Gut Health has moved to the mainstream over the past few years, becoming a top priority for many consumers and even garnering attention on TikTok with the hashtag #guttok. Now scientists are looking at the connection between gut health and mental health – studying the effect a healthy microbiome can have on conditions such as depression, anxiety and Parkinsons. According to Dr. Reezwana Chowdhury, an assistant professor at Johns Hopkins Medicine, “The gut is linked to the immune system and heart health, and emerging research is examining the link between gut flora and neurological disorders.”
The Gut-Brain Axis
It’s widely acknowledged now that gut and brain health are closely connected. Many of us can think of a time when stress has impacted our digestive health – such as “getting butterflies” in our stomach when we’re nervous about something. The gut-brain axis refers to just that – the connection between our brain health and digestive health. ADM scientists have been conducting a number of clinicals trials aimed at discovering more about the brain-gut axis. According to Richard Day, VP of medical affairs and clinical development at ADM, “In recent years the conversation has changed around mental health. Twenty years ago, physical and mental health were seen and treated separately, but now doctors and consumers really do see health unified between mental and physical.”
Clinical Trial Reveals Link between Gut Health and Depression
In a recent human clinical trial, ADM scientists collaborated with researchers from the University of Oxford to conduct research on 71 adults aged 18-71 with self-reported low mood or depression. Individuals received either a probiotic that contained 14 bacterial strains or a placebo for 4 weeks. During that time, mood, cognitive and emotional processing were all measured. The trial resulted in a “clinically significant result” in mood scores – the scientists discovered that the probiotic had created an antidepressant effect via a different psychological mechanism than a traditional antidepressant. According to Day, “antidepressants work by making the bad things seem less bad and the good things feel better. Whereas with the probiotic, everything was brought more to the midline.” It was concluded that this method of treatment was potentially safer, because it prevents biased positive emotions that traditional antidepressants have the ability to create.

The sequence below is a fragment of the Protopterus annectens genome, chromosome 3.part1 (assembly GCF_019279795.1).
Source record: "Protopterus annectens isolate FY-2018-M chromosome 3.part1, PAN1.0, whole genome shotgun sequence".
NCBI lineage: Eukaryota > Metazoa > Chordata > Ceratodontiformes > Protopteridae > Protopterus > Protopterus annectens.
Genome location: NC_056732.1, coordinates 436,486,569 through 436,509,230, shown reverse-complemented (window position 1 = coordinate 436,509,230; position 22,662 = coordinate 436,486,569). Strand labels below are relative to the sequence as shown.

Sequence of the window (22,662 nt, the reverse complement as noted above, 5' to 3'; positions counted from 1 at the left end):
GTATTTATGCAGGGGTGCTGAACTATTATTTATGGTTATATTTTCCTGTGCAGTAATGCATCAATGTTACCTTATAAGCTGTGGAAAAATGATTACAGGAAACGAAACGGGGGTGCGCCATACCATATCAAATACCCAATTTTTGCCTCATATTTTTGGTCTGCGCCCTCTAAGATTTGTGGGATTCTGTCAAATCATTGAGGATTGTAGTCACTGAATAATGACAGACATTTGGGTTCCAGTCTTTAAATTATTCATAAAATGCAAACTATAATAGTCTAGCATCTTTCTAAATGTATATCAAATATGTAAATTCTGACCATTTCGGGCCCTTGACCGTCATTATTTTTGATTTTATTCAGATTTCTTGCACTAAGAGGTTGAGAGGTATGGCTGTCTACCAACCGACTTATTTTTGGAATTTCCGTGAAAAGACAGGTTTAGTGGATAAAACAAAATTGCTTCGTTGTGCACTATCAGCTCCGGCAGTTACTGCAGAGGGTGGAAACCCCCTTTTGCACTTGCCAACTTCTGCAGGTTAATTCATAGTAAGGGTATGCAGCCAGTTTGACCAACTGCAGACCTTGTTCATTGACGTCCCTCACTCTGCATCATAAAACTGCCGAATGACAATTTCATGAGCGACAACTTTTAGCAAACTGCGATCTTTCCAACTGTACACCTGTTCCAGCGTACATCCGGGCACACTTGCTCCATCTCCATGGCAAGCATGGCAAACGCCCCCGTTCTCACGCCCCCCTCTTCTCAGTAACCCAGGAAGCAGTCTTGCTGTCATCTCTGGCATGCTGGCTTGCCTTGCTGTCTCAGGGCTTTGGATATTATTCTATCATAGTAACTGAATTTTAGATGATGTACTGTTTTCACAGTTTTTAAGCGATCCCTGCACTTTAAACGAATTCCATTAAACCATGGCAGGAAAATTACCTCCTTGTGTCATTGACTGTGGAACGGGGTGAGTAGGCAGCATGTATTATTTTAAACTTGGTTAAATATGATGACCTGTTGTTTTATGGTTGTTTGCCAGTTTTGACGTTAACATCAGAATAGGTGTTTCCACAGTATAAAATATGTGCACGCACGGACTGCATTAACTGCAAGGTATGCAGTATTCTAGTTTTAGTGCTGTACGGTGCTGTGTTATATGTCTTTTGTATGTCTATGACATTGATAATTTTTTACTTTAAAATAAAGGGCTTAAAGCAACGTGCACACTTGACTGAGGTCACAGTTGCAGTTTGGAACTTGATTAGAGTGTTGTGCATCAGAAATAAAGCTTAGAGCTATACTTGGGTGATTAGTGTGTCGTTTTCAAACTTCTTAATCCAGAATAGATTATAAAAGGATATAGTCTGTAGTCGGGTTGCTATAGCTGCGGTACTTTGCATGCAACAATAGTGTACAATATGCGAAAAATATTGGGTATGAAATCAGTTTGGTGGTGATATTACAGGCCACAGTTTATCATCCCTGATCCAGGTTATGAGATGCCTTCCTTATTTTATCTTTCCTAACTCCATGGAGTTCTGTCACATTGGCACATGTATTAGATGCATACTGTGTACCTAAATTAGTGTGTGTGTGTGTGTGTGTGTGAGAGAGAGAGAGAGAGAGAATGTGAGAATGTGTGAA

Research into Neurodegenerative Disorders
According to the Michael J. Fox Foundation, “there is a link between the gut and the brain in Parkinson’s disease (PD), and gut bacteria may play an important role.” Research has indicated that there are associations between changes in the microbiome and neurodegenerative disorders such as Alzheimers and Parkinsons disease. In one study, Alzheimer’s patients, when compared to control patients of the same age and gender, were found to have decreased levels of butyrate producing bacteria. Butyrate is a short chain fatty acid (SCFA) that can “affect the gut-brain axis by enhancing cholinergic neurons via epigenetic mechanisms while also being able to cross the blood-brain barrier and activate the vagus nerve and hypothalamus.”
While much is still unknown about the connection between our gut and our brain, the gut-brain axis provides a strong starting point for future research. New studies are being conducted every day to learn more about the exact bacteria strains that impact brain health and what gut supplements can improve brain function.